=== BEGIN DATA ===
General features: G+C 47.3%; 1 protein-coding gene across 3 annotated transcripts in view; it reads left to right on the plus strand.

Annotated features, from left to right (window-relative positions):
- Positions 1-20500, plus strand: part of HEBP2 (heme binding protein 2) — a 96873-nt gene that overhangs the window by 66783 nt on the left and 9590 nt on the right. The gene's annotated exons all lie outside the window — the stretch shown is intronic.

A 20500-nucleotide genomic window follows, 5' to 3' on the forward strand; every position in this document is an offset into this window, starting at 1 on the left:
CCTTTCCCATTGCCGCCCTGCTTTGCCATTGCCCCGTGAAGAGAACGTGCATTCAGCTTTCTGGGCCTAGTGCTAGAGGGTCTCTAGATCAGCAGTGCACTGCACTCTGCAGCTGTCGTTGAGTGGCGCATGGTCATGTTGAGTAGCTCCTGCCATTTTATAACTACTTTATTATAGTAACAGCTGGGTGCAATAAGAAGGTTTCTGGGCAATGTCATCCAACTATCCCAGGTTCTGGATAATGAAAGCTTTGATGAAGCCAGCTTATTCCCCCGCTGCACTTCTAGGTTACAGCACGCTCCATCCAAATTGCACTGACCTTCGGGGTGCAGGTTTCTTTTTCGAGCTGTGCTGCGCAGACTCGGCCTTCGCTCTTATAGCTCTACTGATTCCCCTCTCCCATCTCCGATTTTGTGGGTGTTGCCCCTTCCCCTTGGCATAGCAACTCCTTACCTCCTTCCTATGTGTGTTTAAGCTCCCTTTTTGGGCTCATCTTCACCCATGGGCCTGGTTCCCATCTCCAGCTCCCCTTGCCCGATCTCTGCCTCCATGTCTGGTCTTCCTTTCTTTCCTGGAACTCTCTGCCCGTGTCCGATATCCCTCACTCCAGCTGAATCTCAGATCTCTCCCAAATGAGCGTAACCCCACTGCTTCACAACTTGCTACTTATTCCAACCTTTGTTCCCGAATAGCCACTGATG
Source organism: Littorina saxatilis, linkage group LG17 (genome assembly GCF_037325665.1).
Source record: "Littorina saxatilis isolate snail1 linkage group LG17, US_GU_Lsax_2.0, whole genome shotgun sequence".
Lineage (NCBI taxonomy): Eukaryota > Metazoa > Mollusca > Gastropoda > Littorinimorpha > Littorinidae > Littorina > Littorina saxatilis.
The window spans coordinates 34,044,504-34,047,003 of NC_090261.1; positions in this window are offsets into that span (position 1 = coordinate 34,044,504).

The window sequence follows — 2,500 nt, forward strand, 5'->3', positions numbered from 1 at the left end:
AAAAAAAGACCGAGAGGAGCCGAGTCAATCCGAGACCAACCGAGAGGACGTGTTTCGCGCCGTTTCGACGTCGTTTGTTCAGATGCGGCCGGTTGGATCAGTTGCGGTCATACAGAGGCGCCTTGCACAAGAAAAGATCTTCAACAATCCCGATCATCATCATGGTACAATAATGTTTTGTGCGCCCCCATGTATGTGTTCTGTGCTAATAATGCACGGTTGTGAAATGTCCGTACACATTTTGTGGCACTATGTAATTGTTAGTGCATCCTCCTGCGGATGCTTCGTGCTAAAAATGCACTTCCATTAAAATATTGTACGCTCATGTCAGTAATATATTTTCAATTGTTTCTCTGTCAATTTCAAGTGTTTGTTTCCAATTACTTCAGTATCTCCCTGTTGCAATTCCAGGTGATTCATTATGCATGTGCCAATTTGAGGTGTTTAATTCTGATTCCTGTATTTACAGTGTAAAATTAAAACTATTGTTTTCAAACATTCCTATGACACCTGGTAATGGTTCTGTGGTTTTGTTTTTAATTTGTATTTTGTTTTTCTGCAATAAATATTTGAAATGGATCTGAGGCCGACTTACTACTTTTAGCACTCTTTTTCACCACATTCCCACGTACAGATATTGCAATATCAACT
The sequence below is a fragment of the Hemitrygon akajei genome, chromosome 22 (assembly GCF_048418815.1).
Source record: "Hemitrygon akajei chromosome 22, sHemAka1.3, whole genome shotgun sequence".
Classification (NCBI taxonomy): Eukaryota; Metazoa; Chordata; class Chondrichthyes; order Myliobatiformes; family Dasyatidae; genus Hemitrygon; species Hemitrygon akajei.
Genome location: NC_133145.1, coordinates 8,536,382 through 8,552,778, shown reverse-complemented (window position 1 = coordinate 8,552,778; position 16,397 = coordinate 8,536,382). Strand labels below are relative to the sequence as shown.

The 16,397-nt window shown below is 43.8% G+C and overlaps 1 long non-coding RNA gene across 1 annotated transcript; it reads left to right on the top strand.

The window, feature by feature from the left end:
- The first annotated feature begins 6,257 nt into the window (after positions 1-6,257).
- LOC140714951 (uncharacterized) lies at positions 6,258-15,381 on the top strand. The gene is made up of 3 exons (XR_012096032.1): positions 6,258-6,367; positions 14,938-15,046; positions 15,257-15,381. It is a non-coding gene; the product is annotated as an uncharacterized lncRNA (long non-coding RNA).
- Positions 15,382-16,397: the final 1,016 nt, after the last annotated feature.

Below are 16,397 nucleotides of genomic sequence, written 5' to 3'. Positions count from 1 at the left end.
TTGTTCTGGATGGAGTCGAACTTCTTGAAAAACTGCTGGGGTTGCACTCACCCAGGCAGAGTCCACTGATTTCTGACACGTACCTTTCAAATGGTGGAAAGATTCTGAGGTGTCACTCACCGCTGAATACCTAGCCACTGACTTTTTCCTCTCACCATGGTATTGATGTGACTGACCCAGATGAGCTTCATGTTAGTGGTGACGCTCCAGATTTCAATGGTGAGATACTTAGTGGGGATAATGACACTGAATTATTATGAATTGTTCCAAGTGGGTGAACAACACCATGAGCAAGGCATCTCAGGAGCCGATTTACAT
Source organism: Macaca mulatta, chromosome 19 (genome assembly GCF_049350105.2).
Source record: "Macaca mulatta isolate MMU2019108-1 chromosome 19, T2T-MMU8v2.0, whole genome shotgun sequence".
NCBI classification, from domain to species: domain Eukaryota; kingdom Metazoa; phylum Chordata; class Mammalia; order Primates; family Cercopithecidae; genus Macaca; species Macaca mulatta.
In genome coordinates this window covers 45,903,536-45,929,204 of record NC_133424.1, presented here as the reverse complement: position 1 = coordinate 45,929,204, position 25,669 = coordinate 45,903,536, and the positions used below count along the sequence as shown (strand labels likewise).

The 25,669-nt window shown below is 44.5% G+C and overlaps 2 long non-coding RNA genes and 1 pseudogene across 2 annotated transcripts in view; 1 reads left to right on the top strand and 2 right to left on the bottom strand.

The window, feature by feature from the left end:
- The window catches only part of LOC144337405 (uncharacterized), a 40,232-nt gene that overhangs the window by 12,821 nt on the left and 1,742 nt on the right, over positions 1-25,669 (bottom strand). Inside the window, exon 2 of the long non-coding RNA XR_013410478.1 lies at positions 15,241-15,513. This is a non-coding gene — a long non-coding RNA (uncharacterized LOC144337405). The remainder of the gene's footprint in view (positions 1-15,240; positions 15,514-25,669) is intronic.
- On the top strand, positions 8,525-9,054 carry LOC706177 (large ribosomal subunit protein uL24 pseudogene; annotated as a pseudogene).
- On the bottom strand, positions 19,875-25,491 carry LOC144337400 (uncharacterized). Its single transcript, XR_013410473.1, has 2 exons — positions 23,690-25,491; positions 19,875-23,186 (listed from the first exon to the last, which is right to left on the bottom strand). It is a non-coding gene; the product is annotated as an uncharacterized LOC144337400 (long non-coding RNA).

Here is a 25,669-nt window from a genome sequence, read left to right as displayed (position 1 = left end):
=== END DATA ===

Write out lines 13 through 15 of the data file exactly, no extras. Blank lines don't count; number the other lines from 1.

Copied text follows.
Source record: "Hemitrygon akajei chromosome 22, sHemAka1.3, whole genome shotgun sequence".
Classification (NCBI taxonomy): Eukaryota; Metazoa; Chordata; class Chondrichthyes; order Myliobatiformes; family Dasyatidae; genus Hemitrygon; species Hemitrygon akajei.
Genome location: NC_133145.1, coordinates 8,536,382 through 8,552,778, shown reverse-complemented (window position 1 = coordinate 8,552,778; position 16,397 = coordinate 8,536,382). Strand labels below are relative to the sequence as shown.